Retirement savings plans in the U.S. usually focus on 401(k) accounts, IRAs or pensions, but there’s another option that has begun to draw interest from an increasing number of older Americans: health savings accounts.
One reason more retirees are flocking to HSAs is because of changes that kick in next year to account for high inflation. For 2024, the annual contribution limit for self-only HSA plans will rise to $4,150 from $3,850 in 2023, CNBC reported. The cap for family plans will increase to $8,300 from $7,750. The catch-up contribution for HSA accountholders age 55 and older will stay at $1,000 each.
Those changes represent a “significant increase” compared with historic HSA inflation adjustments, according to Ashton Lawrence, a certified financial planner and director at Mariner Wealth Advisors in Greenville, South Carolina.
Prior to 2022 — when inflation hit a 40-year high — the average annual increase for the HSA contribution limit was about 1.6% a year, Lawrence told CNBC. In contrast, the increase from 2023 to 2024 for self-only and family plans will be about 8% and 7%, respectively.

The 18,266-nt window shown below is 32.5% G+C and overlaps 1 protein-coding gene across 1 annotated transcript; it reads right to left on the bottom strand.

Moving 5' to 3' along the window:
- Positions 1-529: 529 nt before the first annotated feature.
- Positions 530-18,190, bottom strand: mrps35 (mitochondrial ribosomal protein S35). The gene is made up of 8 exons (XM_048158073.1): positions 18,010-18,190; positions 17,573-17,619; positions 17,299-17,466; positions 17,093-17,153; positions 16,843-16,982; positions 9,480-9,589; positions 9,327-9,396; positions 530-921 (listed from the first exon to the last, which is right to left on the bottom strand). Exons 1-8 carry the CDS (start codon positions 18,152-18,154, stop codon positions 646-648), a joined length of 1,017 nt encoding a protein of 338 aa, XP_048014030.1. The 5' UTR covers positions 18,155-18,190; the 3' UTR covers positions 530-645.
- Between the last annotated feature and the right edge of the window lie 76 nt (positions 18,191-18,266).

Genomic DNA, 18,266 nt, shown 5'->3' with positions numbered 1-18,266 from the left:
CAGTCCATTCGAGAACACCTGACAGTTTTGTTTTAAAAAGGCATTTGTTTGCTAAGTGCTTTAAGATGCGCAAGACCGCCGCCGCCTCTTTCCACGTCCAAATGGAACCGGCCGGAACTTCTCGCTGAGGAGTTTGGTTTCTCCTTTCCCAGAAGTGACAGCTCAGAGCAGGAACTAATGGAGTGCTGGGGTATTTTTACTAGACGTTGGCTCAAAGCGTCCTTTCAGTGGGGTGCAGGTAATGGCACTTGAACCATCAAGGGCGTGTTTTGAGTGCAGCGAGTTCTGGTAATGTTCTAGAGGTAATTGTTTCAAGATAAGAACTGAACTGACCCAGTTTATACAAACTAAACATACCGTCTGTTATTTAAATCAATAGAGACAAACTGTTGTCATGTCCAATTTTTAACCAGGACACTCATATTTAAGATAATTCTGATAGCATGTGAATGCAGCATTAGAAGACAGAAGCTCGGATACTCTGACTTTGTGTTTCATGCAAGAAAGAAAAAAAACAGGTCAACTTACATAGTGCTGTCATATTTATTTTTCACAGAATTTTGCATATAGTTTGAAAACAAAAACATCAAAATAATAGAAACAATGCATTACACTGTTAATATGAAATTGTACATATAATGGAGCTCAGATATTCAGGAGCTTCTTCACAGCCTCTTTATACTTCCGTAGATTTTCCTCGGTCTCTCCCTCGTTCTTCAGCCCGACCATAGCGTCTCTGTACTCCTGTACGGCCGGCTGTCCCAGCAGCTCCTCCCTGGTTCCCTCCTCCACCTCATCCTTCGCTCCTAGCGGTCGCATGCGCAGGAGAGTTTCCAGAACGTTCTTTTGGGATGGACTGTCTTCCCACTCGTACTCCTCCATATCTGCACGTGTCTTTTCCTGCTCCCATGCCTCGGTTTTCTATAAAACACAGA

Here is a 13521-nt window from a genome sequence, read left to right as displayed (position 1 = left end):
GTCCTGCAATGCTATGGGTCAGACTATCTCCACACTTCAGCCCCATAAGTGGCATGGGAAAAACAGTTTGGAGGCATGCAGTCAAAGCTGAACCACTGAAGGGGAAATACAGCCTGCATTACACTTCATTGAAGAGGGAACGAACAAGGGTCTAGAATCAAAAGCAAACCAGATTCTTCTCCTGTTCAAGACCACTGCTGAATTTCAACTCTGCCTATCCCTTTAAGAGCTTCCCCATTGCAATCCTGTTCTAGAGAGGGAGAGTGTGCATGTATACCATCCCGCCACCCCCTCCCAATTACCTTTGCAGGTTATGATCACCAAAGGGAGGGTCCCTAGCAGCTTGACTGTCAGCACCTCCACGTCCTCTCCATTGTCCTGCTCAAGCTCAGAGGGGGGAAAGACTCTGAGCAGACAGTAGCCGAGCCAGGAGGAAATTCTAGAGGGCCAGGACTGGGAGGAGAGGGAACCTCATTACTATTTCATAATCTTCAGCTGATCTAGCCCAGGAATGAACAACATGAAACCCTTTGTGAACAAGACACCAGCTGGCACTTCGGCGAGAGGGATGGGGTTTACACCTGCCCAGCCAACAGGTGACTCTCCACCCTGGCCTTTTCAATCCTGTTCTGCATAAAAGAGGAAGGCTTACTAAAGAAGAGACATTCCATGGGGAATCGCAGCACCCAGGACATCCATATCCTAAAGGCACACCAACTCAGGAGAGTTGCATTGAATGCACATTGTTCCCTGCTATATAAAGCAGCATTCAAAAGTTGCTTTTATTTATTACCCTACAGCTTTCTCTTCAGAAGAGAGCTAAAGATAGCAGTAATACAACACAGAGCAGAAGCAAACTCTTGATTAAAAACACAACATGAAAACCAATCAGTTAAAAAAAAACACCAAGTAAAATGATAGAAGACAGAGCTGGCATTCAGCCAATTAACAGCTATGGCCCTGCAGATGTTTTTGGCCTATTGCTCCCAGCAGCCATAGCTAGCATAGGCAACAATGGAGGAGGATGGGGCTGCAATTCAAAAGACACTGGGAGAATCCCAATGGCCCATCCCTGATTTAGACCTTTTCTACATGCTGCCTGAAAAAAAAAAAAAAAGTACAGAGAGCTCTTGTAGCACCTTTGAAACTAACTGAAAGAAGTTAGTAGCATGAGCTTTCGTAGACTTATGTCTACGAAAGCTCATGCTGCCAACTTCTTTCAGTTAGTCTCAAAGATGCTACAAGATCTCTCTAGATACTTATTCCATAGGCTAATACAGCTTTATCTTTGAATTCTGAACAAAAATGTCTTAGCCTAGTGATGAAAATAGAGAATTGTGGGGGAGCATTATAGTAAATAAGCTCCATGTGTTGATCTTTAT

“It’s extremely advantageous for clients,” Lawrence said.
Health savings accounts aren’t often thought about as “retirement” accounts. Instead, they’re designed to help people on high-deductible health insurance plans pay their medical bills, The Motley Fool reported.
But you can also invest your HSA funds before the medical bills are due, and if you opt to pay medical bills with money outside your HSA, it will “allow the investments in your HSA to grow all the way until retirement,” according to Motley Fool.
To qualify for HSA contributions, you must have a high-deductible health insurance plan. Qualifying plans also require a deductible of at least $1,600 for self-only coverage or $3,200 for a family plan in 2024, CNBC reported.
In addition to helping prop up retirement savings, health savings accounts offer these other benefits, according to the IRS:
- You can claim a tax deduction for contributions you, or someone other than your employer, make to your HSA even if you don’t itemize your deductions on Schedule A (Form 1040).
- Contributions to your HSA made by your employer — including contributions made through a cafeteria plan — can be excluded from your gross income.
- HSA contributions remain in your account until you use them.
- The interest or other earnings on the assets in the account are tax free.
- Distributions may be tax free if you pay qualified medical expenses.
- An HSA stays with you even if you change employers or leave the work force.
“Clients often overlook the investment and tax planning benefits of an HSA,” Judy Brown, a CFP and senior financial advisor at SC&H Group, told CNBC.
Other advantages cited by Motley Fool are that you don’t pay Social Security or Medicare taxes on payroll deductions contributed to an HSA, and you don’t pay taxes on capital gains or dividends in the account. These can lead to a “significant reduction” in your tax bill.
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